Teardown: Galaxy Tab costs less than iPad

Mark Jones/Rethink Wireless
03 Nov 2010
A teardown of the Samsung Galaxy Tab by iSuppli has revealed the true cost of the device, and it fails to explain why it is priced so high. The combined cost of parts and production of the tablet comes to $214, noticeably less than the cost of just the parts for the iPad which is $264.
Ever since the pricing of the tablet emerged many have said it is too expensive, especially when compared to the equivalent 16GB iPad. The lowest price for the device in the US is currently $400 from T-Mobile, although that's with a $50 mail-in rebate and a two-year contract.
This is compared to a contract-free iPad which would cost $499 for the Wi-Fi only version or $629 for the 3G model.
The lower total cost of components used in the Galaxy Tab is largely thanks to its smaller and lower resolution screen. The seven-inch TFT-LCD screen is the most expensive component at $57, the iPad's larger 9.2" IPS display is estimated to cost $98.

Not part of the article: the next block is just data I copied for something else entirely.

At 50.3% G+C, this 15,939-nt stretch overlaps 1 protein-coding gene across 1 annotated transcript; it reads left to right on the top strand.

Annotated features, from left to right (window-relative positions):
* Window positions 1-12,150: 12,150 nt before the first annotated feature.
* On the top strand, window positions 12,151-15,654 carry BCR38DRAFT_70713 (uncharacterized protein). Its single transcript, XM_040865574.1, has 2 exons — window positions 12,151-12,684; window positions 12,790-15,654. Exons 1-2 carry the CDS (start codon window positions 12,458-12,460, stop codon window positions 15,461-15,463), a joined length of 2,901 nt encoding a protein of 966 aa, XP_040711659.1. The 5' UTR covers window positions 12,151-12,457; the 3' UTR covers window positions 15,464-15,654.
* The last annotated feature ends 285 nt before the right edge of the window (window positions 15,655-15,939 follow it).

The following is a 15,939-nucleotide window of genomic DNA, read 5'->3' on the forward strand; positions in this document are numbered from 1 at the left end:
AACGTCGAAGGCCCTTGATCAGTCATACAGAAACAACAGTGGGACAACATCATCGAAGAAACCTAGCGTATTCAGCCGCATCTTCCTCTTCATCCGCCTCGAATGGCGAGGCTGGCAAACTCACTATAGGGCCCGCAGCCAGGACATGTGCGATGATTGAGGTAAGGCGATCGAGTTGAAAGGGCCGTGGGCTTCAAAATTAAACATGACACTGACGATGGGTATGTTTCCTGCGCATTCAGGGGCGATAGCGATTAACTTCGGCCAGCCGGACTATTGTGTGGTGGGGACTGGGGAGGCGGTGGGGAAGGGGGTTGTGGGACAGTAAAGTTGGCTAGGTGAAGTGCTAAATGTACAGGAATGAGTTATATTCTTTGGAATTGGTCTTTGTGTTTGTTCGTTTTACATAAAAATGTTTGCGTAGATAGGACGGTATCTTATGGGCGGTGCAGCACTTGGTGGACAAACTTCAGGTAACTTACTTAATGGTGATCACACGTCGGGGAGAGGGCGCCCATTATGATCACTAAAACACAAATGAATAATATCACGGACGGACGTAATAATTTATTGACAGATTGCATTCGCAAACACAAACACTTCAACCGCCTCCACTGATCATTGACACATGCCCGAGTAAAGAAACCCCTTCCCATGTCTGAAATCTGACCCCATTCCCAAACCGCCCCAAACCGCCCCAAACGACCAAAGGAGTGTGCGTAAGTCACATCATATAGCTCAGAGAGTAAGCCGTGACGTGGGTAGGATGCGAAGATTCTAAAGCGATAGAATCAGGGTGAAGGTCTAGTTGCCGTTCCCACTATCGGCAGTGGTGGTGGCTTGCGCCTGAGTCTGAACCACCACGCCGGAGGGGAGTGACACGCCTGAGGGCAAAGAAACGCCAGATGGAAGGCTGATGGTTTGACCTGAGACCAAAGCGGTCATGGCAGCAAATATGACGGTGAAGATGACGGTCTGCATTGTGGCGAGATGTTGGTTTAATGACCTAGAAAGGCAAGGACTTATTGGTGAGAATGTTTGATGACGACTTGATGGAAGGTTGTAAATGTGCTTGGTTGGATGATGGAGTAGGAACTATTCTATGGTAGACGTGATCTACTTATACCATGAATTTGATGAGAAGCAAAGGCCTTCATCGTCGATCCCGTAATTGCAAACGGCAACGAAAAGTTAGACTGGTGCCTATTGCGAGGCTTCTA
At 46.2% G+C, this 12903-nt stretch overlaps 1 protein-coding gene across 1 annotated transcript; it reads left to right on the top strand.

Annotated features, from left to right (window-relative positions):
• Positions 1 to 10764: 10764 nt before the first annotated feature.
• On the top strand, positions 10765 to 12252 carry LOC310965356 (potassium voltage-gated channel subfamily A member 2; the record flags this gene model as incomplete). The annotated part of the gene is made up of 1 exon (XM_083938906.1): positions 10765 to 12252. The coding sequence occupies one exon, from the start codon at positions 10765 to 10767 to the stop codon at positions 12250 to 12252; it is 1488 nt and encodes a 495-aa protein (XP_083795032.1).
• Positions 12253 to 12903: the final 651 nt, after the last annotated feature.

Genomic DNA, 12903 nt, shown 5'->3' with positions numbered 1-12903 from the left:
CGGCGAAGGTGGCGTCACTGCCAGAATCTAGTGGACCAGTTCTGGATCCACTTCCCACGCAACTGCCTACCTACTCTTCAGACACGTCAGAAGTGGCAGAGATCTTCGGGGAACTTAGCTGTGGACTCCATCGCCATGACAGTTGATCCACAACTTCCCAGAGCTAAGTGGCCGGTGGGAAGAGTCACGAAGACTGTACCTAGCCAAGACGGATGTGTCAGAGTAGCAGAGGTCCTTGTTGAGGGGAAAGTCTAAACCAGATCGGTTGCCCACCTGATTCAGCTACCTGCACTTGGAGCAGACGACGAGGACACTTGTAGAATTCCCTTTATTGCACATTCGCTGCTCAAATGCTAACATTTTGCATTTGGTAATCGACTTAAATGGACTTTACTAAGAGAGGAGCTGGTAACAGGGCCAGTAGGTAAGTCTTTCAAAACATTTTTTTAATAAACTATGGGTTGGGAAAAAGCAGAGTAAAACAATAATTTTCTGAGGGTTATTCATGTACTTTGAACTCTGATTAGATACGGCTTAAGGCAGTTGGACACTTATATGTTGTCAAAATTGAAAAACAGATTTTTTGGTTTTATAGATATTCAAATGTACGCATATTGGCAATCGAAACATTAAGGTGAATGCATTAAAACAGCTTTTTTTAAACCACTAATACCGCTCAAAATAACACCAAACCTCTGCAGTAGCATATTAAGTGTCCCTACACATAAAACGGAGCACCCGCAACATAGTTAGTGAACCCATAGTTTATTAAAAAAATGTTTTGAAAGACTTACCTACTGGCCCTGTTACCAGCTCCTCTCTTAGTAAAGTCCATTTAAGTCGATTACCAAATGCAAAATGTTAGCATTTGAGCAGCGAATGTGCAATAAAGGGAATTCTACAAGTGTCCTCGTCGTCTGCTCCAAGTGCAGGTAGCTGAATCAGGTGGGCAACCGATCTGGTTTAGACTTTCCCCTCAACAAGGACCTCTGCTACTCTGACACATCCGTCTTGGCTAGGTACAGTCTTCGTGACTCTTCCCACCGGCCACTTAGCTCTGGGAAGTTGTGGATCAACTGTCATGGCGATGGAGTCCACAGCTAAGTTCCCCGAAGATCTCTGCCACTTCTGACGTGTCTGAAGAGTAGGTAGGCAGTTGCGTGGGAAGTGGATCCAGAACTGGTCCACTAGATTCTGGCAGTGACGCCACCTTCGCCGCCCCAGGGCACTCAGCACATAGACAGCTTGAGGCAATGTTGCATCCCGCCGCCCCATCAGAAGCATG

The next most expensive piece of hardware is the memory subsystem at $51 which consists of 16GB of SanDisk Multilevel Cell NAND flash memory as well as a Samsung multi-chip package. The third most expensive cost is represented by the mechanical and electromechanical components which comes to just $15.22.
“While the design approach makes the Galaxy less expensive to produce than the iPad 3G, it also makes for a product that lacks the same usability,” iSuppli's Andrew Rassweiler said.


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